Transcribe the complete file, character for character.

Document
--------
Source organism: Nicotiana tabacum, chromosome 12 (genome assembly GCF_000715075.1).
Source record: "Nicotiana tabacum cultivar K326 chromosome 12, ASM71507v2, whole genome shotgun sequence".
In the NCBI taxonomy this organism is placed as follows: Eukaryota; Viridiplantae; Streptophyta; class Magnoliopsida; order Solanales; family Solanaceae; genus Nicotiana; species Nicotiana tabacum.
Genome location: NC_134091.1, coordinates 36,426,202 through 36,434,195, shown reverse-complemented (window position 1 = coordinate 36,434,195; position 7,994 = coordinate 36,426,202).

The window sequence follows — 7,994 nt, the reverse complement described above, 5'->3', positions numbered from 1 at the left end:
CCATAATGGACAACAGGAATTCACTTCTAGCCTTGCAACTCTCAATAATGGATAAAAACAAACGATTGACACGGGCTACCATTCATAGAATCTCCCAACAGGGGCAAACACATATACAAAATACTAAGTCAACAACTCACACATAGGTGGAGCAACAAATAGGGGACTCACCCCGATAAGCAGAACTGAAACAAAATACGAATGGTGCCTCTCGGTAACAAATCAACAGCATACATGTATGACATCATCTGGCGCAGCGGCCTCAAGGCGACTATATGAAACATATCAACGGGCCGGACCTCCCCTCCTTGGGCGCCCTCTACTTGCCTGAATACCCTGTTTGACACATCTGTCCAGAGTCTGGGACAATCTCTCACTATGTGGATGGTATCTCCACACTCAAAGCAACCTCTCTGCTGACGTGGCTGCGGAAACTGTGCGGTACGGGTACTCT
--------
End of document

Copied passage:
Source organism: Nicotiana tabacum, chromosome 12 (genome assembly GCF_000715075.1).
Source record: "Nicotiana tabacum cultivar K326 chromosome 12, ASM71507v2, whole genome shotgun sequence".
In the NCBI taxonomy this organism is placed as follows: Eukaryota; Viridiplantae; Streptophyta; class Magnoliopsida; order Solanales; family Solanaceae; genus Nicotiana; species Nicotiana tabacum.
Genome location: NC_134091.1, coordinates 36,426,202 through 36,434,195, shown reverse-complemented (window position 1 = coordinate 36,434,195; position 7,994 = coordinate 36,426,202).

The window sequence follows — 7,994 nt, the reverse complement described above, 5'->3', positions numbered from 1 at the left end:
CCATAATGGACAACAGGAATTCACTTCTAGCCTTGCAACTCTCAATAATGGATAAAAACAAACGATTGACACGGGCTACCATTCATAGAATCTCCCAACAGGGGCAAACACATATACAAAATACTAAGTCAACAACTCACACATAGGTGGAGCAACAAATAGGGGACTCACCCCGATAAGCAGAACTGAAACAAAATACGAATGGTGCCTCTCGGTAACAAATCAACAGCATACATGTATGACATCATCTGGCGCAGCGGCCTCAAGGCGACTATATGAAACATATCAACGGGCCGGACCTCCCCTCCTTGGGCGCCCTCTACTTGCCTGAATACCCTGTTTGACACATCTGTCCAGAGTCTGGGACAATCTCTCACTATGTGGATGGTATCTCCACACTCAAAGCAACCTCTCTGCTGACGTGGCTGCGGAAACTGTGCGGTACGGGTACTCT